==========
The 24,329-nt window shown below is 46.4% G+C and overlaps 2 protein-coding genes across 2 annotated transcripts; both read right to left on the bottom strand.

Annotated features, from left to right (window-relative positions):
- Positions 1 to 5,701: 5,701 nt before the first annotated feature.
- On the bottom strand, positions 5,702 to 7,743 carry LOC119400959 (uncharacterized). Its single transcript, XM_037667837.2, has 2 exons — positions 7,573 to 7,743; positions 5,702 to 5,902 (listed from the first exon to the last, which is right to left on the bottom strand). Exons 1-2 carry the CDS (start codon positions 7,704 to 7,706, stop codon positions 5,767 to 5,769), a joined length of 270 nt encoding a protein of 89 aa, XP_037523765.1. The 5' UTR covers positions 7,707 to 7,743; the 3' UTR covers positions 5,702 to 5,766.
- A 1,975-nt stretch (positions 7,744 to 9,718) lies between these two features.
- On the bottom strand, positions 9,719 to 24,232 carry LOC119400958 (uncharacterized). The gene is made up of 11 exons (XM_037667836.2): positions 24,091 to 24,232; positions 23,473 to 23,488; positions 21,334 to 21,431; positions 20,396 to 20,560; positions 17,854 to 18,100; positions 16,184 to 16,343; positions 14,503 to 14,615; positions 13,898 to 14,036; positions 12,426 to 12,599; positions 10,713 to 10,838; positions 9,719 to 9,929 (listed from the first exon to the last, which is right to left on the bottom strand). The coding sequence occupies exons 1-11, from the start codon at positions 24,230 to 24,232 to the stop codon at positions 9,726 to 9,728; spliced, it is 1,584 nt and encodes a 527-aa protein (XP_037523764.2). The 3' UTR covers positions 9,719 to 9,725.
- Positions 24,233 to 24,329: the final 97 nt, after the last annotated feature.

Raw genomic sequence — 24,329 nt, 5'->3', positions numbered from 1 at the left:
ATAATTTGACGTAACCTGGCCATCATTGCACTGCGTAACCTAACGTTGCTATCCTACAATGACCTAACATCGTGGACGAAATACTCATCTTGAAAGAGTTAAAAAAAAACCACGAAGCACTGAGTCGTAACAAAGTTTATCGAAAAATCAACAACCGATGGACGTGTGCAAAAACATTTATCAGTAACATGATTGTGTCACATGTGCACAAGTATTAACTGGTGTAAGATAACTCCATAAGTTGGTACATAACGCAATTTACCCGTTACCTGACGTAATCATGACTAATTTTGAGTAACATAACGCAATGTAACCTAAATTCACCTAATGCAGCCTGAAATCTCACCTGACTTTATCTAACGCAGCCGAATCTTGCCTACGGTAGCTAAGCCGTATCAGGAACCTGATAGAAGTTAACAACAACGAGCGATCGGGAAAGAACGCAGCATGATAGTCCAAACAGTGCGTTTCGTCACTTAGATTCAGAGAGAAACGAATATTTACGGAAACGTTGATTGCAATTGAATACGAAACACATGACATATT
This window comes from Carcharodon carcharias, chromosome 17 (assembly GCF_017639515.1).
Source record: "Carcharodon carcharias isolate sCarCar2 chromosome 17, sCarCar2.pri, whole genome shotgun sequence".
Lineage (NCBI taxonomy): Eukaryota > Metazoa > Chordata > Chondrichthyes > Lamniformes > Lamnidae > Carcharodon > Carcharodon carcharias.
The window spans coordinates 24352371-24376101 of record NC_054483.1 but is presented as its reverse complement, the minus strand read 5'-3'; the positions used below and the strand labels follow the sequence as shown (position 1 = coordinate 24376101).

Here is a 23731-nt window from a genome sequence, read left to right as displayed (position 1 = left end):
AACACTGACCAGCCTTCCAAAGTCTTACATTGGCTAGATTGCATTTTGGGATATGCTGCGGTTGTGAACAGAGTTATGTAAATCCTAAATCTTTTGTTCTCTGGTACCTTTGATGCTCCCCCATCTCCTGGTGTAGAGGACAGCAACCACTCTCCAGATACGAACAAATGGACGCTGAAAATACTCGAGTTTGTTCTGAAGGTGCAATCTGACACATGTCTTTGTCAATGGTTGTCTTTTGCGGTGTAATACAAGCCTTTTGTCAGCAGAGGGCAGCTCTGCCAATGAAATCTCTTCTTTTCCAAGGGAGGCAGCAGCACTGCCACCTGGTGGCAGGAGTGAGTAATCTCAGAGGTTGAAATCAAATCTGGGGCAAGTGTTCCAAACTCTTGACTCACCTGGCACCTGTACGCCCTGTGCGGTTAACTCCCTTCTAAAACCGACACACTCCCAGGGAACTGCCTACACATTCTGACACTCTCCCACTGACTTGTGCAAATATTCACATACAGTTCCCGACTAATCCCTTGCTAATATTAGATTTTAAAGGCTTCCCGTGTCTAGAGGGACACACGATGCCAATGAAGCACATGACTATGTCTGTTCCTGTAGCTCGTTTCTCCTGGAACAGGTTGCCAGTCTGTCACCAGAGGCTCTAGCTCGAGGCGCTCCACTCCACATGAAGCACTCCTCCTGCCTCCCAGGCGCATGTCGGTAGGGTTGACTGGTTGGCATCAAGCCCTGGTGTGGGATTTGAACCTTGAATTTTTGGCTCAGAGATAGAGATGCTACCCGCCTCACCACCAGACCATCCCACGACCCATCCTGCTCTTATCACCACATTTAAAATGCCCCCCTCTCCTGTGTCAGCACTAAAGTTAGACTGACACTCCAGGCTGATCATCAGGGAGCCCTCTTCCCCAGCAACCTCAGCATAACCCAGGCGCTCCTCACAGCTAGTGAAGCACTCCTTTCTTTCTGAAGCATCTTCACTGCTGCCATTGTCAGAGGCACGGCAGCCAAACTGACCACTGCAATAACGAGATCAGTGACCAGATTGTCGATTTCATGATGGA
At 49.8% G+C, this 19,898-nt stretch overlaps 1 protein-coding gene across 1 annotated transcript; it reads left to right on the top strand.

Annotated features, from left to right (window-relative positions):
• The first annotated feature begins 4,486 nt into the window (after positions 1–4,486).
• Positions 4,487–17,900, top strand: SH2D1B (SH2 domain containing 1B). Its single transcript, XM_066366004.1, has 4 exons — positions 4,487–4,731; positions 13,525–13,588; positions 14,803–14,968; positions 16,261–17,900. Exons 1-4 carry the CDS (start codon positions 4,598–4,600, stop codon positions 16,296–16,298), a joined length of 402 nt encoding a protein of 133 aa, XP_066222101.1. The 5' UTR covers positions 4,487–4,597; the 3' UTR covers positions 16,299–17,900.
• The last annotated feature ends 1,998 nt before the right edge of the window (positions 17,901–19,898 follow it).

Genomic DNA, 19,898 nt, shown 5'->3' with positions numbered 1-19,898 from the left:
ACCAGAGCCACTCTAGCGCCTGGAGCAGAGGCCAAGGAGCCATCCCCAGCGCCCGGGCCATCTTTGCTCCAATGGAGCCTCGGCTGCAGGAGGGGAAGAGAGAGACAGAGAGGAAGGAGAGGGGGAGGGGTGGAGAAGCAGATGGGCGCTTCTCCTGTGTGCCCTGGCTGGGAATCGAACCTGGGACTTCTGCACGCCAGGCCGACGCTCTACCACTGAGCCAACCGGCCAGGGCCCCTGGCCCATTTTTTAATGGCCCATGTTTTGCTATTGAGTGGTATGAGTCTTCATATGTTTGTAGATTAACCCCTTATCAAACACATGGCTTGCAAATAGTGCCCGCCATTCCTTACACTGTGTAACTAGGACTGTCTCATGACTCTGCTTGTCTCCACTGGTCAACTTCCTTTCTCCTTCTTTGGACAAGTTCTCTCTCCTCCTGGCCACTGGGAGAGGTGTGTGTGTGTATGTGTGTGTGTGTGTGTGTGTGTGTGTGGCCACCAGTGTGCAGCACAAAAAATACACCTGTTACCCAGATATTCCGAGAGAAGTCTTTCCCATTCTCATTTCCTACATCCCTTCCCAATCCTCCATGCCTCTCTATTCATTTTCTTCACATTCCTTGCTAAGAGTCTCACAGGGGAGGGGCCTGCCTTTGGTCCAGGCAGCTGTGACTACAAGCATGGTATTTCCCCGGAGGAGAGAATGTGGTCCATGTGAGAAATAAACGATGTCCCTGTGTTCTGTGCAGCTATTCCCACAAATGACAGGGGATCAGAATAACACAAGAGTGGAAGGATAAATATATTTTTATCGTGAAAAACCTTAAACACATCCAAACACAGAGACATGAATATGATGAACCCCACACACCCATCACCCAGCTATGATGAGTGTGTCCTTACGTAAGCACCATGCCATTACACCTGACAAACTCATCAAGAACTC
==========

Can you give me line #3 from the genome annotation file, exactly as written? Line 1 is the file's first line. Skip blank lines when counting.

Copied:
- Positions 1 to 5,701: 5,701 nt before the first annotated feature.